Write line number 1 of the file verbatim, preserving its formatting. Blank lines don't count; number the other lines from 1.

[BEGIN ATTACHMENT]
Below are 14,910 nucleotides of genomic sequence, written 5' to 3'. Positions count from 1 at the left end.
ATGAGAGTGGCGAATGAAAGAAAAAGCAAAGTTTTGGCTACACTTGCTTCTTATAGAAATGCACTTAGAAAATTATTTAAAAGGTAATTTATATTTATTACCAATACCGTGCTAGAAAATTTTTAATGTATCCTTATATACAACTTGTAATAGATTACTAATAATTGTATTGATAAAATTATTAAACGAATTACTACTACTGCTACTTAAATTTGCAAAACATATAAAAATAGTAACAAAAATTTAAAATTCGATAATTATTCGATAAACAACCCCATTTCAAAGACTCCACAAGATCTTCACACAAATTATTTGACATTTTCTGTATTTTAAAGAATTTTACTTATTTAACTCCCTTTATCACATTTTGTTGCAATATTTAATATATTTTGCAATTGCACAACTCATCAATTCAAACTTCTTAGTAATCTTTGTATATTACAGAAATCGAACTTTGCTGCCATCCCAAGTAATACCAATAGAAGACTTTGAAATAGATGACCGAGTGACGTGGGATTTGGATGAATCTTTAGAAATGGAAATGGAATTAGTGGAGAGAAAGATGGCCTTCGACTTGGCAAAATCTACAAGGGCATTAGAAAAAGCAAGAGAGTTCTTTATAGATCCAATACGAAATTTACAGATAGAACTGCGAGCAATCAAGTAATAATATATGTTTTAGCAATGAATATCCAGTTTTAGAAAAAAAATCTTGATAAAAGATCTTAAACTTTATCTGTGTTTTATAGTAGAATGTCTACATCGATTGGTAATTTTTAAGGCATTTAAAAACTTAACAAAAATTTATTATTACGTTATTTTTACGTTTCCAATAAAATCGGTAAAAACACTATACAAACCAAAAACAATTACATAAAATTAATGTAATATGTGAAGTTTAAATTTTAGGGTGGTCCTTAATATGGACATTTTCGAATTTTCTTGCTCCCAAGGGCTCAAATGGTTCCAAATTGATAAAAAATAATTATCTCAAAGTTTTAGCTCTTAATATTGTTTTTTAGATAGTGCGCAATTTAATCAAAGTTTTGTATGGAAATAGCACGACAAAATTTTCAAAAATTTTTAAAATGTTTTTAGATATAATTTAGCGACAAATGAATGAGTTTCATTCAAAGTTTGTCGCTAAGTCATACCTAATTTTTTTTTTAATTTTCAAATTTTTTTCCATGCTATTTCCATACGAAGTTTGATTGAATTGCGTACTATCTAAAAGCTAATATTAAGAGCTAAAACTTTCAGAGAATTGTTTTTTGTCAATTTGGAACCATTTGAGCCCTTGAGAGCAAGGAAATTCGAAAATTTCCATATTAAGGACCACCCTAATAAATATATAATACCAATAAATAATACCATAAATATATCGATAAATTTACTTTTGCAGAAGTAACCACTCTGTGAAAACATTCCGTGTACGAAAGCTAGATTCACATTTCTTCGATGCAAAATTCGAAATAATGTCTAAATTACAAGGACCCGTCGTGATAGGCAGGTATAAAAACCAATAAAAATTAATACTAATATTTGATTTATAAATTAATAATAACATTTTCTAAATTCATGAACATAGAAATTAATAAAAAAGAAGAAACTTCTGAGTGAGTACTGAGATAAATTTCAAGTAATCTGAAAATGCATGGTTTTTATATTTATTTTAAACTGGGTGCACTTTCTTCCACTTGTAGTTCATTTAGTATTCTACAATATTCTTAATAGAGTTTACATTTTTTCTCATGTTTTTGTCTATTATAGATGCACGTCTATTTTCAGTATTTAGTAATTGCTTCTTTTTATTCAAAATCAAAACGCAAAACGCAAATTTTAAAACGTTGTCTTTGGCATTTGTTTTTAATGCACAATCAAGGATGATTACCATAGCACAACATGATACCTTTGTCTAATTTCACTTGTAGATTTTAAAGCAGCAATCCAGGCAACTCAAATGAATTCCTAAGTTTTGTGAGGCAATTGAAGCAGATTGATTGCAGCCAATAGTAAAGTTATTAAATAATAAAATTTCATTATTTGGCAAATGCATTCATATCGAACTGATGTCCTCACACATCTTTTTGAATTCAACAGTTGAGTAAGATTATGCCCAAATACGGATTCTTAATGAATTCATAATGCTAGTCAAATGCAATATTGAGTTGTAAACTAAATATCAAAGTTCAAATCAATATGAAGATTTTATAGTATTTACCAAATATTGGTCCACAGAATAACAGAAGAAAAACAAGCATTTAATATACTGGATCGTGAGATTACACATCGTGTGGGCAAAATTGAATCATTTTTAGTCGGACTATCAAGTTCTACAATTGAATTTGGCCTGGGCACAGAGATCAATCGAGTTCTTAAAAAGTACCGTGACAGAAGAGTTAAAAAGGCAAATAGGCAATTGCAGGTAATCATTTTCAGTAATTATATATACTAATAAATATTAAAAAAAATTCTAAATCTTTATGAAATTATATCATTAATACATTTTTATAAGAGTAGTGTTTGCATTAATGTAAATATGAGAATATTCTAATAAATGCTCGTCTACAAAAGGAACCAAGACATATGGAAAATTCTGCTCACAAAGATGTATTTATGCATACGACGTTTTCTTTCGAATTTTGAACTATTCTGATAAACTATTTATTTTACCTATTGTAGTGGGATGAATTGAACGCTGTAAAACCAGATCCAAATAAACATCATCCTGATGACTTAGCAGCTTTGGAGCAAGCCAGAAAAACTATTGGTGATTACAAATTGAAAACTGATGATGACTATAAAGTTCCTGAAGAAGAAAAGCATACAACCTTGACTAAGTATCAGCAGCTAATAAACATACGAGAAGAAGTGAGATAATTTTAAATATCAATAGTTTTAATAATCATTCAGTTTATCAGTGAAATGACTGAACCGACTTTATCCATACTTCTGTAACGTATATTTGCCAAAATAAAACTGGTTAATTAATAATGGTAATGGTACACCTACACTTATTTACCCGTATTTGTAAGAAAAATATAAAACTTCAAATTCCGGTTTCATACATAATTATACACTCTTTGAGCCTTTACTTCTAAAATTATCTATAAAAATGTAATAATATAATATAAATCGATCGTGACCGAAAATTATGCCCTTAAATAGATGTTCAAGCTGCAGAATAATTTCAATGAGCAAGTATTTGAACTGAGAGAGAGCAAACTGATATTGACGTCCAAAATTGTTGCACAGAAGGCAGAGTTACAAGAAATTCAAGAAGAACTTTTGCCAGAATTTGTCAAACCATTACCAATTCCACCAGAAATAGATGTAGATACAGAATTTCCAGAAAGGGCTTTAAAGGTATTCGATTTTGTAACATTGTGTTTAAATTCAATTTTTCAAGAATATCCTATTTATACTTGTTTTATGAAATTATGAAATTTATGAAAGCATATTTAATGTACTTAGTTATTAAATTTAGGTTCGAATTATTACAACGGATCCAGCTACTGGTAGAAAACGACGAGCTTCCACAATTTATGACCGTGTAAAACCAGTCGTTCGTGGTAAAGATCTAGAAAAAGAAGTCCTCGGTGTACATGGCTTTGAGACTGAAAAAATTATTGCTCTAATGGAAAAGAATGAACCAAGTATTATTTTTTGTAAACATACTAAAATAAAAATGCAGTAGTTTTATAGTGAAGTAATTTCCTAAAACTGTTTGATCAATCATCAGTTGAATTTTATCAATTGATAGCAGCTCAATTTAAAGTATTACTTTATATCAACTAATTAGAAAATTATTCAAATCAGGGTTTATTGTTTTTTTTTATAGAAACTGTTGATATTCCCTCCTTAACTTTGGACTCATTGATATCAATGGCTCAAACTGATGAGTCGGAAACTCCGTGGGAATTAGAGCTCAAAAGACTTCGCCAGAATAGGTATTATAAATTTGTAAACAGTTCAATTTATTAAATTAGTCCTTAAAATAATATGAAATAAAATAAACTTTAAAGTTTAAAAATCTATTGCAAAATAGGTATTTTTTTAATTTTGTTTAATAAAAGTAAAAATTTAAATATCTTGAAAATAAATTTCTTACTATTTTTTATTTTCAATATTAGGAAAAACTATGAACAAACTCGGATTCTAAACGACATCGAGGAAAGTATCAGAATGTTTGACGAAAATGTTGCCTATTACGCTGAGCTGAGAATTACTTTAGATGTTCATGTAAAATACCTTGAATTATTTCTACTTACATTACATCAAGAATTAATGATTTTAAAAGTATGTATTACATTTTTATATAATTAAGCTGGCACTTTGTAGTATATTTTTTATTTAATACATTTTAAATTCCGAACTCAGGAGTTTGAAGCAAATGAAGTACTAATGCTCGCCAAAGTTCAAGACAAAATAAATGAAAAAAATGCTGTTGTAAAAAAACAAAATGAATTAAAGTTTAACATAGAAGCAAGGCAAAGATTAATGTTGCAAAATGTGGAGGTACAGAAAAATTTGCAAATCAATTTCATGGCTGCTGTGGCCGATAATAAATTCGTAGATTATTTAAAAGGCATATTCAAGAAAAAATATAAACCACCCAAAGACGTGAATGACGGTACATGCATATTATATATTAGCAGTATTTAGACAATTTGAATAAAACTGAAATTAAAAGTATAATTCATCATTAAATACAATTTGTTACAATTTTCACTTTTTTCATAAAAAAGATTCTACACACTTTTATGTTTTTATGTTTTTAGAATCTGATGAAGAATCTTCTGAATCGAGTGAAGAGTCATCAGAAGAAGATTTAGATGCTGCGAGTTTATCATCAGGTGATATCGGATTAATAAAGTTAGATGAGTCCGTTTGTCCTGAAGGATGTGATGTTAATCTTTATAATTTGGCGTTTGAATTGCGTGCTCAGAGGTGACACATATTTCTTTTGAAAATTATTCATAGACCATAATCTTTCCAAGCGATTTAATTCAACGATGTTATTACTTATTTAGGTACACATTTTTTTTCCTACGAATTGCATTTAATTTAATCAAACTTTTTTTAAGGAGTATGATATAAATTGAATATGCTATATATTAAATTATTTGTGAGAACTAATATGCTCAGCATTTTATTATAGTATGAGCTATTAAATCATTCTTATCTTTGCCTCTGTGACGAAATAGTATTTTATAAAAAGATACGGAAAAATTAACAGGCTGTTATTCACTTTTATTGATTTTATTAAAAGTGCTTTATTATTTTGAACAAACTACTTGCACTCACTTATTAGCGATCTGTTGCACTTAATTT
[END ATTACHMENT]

Below are 14,910 nucleotides of genomic sequence, written 5' to 3'. Positions count from 1 at the left end.